Pistons? Maybe $1k.

Your biggest expense will be the Wildcat heads and i agree that is where you start to push spend dollars. I think they run $4k new, but show up used sometimes in eBay for half that.

A 5.0 with a standalone computer (Megasquirt is cheap0 and Wildcat heads -- which solve the biggest problem with the Rover V8 -- gets you close to 450 hp at just over 300 lbs.

From Wildcat's site:

The stage 2 Wildcat has flowed over 150cfm, and helps a 51tr Rover to just under 450bhp. Add electronic fuel injection which will smooth the engine still further and make it more efficient. Heads are complete to include aluminium valve covers, roller rockers, and all valve gear.

I think the Rover V8 is more cost effective than you think, if you plan carefully and do some of the parts acquisition and bolting together yourself.
 

Ron Earp

Admin
The stage 2 Wildcat has flowed over 150cfm, and helps a 51tr Rover to just under 450bhp. A.
That doesn't seem like nearly enough flow for 450hp out of a 5L engine, any 5L engine. Seems to me you'd need a big cam and north of 200 cfm at 6500 to 7000 RPM to pull 450 hp from a 5L engine, but I am just estimating and doing no calculations.
 

Russ Noble

GT40s Supporter
Lifetime Supporter
I think Rons right, and a crank that will take the revs at 5 litre displacement is not cheap. I think the 450 hp Wilcats are pretty much full race with everything that that entails. Anything over 300 hp in a Rover engine gets into big dollars. That was one of the major reasons I ditched my 5 litre TR7V8 for a GT40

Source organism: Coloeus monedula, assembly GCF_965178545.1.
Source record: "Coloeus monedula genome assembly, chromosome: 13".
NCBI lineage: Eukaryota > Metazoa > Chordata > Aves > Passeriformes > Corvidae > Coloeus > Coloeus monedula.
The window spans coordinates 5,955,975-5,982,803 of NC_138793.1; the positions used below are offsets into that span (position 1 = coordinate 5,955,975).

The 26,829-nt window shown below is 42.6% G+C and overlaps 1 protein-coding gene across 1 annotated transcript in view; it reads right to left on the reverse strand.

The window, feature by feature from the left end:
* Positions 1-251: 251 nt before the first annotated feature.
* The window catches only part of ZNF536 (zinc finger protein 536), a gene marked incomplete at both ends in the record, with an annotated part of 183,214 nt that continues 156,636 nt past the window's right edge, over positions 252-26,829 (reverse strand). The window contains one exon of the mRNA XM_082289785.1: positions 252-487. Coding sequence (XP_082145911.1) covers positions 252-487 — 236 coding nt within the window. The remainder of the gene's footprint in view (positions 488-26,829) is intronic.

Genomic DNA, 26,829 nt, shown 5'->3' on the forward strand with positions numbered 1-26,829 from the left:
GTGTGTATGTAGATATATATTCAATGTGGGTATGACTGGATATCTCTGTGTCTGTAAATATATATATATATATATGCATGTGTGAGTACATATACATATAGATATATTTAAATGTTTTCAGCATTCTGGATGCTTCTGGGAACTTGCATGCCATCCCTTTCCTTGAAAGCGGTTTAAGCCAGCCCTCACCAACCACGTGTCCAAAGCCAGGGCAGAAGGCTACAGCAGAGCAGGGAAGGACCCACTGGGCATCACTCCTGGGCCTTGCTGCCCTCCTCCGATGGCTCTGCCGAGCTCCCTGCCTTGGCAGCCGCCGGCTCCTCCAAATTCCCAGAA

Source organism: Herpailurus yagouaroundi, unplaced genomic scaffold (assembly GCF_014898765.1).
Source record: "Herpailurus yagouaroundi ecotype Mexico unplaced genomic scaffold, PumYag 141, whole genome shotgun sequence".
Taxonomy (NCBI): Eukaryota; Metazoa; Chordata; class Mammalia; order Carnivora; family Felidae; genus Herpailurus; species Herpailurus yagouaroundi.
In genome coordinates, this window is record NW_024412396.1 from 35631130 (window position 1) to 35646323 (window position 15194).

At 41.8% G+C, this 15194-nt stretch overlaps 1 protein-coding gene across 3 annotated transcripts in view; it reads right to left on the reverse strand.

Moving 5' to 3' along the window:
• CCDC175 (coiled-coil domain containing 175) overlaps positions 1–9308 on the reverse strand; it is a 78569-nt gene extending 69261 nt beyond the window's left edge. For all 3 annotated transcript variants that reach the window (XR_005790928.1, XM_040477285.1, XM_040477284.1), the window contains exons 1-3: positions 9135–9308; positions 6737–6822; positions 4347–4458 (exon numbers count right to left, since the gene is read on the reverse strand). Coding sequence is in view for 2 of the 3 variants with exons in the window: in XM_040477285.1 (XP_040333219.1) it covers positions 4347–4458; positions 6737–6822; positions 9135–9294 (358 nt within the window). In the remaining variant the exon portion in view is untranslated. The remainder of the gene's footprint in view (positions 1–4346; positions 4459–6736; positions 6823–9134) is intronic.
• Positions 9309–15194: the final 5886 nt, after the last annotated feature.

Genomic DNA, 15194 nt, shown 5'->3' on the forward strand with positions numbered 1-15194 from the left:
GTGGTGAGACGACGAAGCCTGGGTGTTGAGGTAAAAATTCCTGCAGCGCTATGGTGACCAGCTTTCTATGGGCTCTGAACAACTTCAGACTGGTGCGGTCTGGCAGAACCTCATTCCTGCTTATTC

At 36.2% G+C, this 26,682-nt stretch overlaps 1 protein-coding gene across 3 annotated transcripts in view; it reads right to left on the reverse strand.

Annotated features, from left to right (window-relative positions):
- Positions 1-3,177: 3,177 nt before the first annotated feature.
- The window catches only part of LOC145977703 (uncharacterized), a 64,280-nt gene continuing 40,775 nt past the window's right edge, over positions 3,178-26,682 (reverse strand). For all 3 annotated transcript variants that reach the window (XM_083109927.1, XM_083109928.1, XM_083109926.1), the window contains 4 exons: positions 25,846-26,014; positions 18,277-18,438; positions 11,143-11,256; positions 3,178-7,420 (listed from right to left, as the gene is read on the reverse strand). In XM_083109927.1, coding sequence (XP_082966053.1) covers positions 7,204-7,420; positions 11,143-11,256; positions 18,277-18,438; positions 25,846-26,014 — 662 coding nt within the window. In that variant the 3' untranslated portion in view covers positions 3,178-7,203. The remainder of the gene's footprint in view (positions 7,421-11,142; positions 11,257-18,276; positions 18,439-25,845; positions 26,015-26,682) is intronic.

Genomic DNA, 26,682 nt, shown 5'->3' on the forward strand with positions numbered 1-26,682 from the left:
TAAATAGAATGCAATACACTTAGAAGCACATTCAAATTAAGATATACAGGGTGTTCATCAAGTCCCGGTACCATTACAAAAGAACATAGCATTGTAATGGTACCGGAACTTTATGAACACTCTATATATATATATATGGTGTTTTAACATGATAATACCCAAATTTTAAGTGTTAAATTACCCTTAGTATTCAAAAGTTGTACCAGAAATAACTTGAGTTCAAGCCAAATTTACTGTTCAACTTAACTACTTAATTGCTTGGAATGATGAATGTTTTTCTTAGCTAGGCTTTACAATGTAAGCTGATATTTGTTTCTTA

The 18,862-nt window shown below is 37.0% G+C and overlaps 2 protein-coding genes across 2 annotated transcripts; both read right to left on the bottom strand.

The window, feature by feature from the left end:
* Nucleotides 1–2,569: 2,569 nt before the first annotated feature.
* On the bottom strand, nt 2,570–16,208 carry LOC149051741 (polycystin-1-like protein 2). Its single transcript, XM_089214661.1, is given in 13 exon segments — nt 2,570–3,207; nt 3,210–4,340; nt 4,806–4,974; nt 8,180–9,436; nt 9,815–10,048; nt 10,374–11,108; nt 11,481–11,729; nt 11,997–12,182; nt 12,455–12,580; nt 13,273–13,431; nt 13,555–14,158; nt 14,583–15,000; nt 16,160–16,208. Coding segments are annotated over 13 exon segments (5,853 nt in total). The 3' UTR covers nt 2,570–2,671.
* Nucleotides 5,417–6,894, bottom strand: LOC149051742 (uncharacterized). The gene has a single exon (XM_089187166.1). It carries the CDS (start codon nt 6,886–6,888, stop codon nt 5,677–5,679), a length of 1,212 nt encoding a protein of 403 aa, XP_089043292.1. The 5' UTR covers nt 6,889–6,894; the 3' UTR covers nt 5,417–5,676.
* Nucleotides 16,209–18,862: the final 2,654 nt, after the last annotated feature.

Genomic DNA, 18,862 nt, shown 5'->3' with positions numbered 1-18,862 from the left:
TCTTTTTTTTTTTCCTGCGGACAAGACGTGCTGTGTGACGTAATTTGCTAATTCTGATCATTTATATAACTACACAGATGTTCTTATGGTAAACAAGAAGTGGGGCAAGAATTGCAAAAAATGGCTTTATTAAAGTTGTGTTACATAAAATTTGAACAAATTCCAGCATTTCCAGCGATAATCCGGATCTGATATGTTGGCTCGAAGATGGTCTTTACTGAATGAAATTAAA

Ian Anderson

Lifetime Supporter
Supporter
My 3.9 rover / Morgan JE modified engine has bills for about £9000 or about $14500 and it turns out 256hp but a really good torque curve - flat so it pulls at any revs It is a pig at low revs - less than 2000 at low throttle due to the radical cam!

If you can get 450hp reliably of ut of a Rover engine for $6000 k you are in the wrong business and should be building and selling them!

Ian
 
My 3.9 rover / Morgan JE modified engine has bills for about £9000 or about $14500 and it turns out 256hp but a really good torque curve - flat so it pulls at any revs
Ouch. That's a lot of cash for 'only' 256hp.

That is why I went for a stock 1UZ-FE engine, sure its 'only' got 260hp but it's cheap and should be good for many miles. Probably cost even more than the RV8 to tune if I *do* want more power though. :cry:
 

Malcolm

Supporter
I am with you Ian on the UK prices. The UK sucks on prices on this sort of thing. As Jeff has a TR he spends all spare time under the car keeping it alive so not really checking out UK prices :)

The good thing about putting one of these in a Miata/MX5 is that they weigh less than the OEM 1.8 engine. Jeff is certainly right about weight on these v8s being a good benefit though.
 

Jeff Young

GT40s Supporter
Not trying to argue with you guys but that is tough to believe.

I am making 220ish crank hp with a 3.5, with 8.6:1 compression, and STOCK cam, STOCK flapper AFM, and using the much maligned "Federal" plenum and intake manifold. Just simple bolt ons -- cam, the later trumpeted induction and 10:1 compression should get me to 300 hp. Cost on my build including a lot of development work was $7k.

Give me 5 liters, and better heads and I think 400+ is certainly very possible.